‘. . . an extraordinarily mature and exact voice which promises really great things . . .’
— Adam Thorpe, The Observer
‘There is good humour… as well as a sly intelligence, and the whole package of wit
has a musicality which makes it memorable . . . ‘
— Robert Nye, The Times (London)
Few first collections receive the critical praise accorded to Conor O’Callaghan’s The History of Rain.
Seatown, its remarkable successor, centres around a cluster of poems which draws upon the oldest section of the poet’s home town, Dundalk. They offer at once an unblinkered view of the everyday reality of that place and an unqualified hymn to its rundown charms.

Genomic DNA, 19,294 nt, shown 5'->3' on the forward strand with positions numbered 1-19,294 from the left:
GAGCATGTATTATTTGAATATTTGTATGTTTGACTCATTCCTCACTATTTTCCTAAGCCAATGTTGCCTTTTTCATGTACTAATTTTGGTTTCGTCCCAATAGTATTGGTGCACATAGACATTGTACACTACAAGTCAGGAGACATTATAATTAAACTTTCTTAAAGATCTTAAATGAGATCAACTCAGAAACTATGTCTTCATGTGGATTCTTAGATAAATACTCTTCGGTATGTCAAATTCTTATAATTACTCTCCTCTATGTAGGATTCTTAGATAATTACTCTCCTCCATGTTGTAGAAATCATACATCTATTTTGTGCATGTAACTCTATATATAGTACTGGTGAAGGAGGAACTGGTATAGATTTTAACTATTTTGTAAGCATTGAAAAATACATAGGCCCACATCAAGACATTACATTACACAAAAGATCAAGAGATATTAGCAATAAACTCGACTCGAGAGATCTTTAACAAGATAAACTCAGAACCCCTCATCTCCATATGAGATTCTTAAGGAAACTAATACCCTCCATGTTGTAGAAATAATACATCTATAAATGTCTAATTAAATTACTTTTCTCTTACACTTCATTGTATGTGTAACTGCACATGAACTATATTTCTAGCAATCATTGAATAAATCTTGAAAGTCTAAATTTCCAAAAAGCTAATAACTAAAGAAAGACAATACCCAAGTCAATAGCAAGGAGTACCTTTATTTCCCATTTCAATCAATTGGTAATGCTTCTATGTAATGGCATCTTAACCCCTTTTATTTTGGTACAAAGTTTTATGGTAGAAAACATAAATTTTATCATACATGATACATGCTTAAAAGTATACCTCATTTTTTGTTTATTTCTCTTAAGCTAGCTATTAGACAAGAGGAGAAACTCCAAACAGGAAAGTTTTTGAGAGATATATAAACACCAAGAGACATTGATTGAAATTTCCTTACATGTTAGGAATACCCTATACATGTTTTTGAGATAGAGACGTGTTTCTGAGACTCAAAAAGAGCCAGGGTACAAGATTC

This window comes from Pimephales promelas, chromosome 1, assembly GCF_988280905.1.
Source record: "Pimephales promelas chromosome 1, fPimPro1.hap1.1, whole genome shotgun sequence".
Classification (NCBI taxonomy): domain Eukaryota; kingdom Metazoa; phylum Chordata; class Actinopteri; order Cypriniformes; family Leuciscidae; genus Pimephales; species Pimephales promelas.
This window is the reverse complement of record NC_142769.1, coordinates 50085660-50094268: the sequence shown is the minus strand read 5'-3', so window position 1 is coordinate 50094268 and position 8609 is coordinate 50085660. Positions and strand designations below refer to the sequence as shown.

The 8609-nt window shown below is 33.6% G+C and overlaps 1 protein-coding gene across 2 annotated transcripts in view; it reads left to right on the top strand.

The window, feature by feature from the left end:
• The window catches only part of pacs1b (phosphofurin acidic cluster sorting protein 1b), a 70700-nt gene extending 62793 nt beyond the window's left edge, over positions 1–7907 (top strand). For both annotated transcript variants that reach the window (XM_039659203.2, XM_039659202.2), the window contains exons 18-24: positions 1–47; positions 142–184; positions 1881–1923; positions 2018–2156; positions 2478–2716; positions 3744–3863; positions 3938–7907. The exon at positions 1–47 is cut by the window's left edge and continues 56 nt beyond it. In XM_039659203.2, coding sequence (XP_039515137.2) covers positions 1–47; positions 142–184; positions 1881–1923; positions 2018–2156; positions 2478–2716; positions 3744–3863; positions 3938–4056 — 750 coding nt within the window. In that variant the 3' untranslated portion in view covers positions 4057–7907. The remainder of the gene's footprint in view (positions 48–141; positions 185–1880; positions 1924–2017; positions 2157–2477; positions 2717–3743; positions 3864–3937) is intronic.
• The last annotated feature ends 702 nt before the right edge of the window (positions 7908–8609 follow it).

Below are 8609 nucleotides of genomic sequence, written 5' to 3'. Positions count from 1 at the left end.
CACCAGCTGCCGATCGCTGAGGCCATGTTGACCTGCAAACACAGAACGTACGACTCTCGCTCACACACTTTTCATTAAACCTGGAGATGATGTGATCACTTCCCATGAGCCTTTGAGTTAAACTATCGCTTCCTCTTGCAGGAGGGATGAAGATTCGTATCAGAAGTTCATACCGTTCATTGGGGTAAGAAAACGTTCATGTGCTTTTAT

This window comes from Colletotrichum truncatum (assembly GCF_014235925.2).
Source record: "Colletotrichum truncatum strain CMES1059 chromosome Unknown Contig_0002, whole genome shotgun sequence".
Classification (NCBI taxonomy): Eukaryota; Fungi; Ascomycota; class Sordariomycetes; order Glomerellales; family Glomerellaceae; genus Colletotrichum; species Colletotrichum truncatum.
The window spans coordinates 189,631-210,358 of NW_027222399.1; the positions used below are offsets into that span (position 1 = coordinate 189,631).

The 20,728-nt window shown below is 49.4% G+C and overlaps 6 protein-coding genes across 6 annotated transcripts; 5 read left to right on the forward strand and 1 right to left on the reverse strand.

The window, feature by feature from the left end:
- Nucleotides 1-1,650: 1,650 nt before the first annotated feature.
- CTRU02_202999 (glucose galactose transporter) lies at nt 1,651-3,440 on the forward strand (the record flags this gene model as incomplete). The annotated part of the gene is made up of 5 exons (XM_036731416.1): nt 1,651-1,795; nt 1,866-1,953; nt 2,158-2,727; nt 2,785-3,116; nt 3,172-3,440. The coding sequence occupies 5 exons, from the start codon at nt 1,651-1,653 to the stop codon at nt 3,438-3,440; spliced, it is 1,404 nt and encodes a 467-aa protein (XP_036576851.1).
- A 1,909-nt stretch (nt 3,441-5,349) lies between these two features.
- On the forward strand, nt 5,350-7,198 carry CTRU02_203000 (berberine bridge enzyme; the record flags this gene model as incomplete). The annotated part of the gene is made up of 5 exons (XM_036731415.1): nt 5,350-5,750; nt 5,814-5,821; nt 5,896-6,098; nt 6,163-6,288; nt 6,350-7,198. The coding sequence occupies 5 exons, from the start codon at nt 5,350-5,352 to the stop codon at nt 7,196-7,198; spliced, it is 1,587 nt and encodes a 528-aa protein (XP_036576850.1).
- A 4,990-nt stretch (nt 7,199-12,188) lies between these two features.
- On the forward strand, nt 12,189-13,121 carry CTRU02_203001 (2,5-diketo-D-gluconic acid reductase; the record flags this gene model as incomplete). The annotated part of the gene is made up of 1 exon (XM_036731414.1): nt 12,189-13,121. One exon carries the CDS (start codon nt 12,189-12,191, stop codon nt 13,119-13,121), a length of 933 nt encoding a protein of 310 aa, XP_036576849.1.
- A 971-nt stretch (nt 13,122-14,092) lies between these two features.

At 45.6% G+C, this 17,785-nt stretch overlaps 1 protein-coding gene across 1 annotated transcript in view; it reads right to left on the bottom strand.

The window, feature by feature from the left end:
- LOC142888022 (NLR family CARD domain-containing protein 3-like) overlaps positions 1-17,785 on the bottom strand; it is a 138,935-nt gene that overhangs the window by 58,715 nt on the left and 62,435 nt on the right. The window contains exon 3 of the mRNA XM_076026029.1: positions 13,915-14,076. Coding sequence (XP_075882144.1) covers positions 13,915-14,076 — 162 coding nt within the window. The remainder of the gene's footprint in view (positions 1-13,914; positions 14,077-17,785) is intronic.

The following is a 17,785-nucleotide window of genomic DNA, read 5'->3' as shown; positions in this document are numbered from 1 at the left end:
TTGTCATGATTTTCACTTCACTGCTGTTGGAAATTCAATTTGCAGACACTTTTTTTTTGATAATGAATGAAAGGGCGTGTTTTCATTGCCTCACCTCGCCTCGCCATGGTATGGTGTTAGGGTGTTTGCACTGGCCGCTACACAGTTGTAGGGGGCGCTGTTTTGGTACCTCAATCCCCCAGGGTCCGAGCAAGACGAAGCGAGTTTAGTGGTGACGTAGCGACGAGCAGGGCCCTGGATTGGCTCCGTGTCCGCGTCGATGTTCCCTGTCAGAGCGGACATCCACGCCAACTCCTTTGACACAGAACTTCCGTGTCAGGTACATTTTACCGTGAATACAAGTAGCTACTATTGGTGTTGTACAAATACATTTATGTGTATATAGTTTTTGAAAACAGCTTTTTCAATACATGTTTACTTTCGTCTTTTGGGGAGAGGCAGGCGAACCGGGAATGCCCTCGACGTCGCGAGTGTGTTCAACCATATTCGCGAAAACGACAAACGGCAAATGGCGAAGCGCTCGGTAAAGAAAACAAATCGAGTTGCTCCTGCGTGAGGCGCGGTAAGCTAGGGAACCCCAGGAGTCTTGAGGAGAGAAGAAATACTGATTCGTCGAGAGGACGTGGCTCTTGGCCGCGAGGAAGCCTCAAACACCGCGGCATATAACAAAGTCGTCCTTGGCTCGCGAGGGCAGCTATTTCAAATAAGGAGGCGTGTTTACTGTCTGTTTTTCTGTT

But Seatown also becomes a place of the mind and a vantage point from which to meditate on his family’s seafaring history. Other poems range from the tongue-in-cheek polemics of ‘East’ to the more expansive lyricism of ‘Slip’. Whether obliquely narrative, formally innovative or sensually explicit, Seatown more than justifies that early praise.